For a number of cancers, including neuroblastoma (the second most common tumor in children), tumor infiltration by a subset of immune cells known as V-alpha-24-invariant NKT cells is associated with a favorable outcome. But how these cells have an anticancer effect is unclear, as many tumors do not express the protein that V-alpha-24-invariant NKT cells target.
However, Leonid Metelitsa and colleagues, at the University of Southern California Keck School of Medicine, and The Saban Research Institute of Childrens Hospital Los Angeles, Los Angeles, have now shown, in vitro and in mice, that human V-alpha-24-invariant NKT cells indirectly affect neuroblastoma growth by killing tumor-associated cells that promote the growth of neuroblastoma cells.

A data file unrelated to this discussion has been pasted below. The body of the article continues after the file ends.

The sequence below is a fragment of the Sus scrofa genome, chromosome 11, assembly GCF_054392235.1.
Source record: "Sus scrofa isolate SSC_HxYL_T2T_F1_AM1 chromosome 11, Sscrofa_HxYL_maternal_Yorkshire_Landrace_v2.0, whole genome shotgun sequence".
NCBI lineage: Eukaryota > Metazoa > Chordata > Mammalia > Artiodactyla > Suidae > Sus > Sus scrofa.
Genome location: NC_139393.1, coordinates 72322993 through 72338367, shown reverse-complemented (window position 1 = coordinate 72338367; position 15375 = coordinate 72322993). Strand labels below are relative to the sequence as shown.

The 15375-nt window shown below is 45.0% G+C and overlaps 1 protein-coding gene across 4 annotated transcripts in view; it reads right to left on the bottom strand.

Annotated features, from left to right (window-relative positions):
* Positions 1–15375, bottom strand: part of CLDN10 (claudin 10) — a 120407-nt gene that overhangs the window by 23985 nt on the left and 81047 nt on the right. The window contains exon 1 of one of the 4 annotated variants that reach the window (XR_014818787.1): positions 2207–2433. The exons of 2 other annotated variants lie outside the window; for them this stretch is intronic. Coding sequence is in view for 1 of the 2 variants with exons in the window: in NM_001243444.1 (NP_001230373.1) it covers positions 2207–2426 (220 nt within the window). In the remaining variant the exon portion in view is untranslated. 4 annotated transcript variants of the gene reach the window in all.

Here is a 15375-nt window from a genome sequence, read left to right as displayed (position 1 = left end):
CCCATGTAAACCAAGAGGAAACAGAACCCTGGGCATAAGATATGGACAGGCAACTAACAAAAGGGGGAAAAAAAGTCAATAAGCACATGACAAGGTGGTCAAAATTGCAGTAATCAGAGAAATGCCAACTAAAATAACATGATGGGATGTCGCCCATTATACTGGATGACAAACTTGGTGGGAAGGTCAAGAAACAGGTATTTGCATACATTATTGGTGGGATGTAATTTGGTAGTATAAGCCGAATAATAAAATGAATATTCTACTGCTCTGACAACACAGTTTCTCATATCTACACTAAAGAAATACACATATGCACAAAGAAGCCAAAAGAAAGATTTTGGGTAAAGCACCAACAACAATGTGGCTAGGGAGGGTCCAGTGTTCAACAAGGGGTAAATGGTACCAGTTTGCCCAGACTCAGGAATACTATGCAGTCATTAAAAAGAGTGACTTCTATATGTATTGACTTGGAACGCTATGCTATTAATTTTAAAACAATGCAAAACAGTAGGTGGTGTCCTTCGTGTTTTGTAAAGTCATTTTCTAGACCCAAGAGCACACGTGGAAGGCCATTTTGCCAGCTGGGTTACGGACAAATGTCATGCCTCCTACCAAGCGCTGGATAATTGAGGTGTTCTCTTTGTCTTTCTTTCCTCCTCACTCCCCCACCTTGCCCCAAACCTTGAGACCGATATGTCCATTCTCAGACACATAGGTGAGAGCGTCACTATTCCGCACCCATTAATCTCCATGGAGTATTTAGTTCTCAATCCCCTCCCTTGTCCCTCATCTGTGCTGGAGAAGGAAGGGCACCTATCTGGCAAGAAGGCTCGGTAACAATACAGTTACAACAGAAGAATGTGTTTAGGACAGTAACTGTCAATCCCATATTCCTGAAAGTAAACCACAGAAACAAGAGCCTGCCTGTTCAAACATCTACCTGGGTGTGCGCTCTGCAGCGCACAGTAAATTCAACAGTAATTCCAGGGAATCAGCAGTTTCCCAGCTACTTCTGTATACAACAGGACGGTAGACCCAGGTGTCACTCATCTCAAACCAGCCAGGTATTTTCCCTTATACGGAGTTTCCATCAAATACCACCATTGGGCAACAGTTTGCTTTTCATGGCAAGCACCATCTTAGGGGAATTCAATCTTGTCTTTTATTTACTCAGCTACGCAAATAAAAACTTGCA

In the study, human tumor-associated cells known as monocytes/macrophages were found to produce the soluble factor IL-6, which further analysis revealed stimulates the growth of neuroblastoma cells in vitro and after they have been transplanted into mice.
As expected, human V-alpha-24-invariant NKT cells did not kill neuroblastoma cells in vitro, but they did kill monocytes pulsed with tumor antigens. Consistent with this, the growth of neuroblastoma cells was substantially impaired in mice infused with monocytes and V-alpha-24-invariant NKT cells, when compared to mice only receiving monocytes.
These data therefore provide insight into a mechanism by which V-alpha-24-invariant NKT cells can impact cancer outcome.
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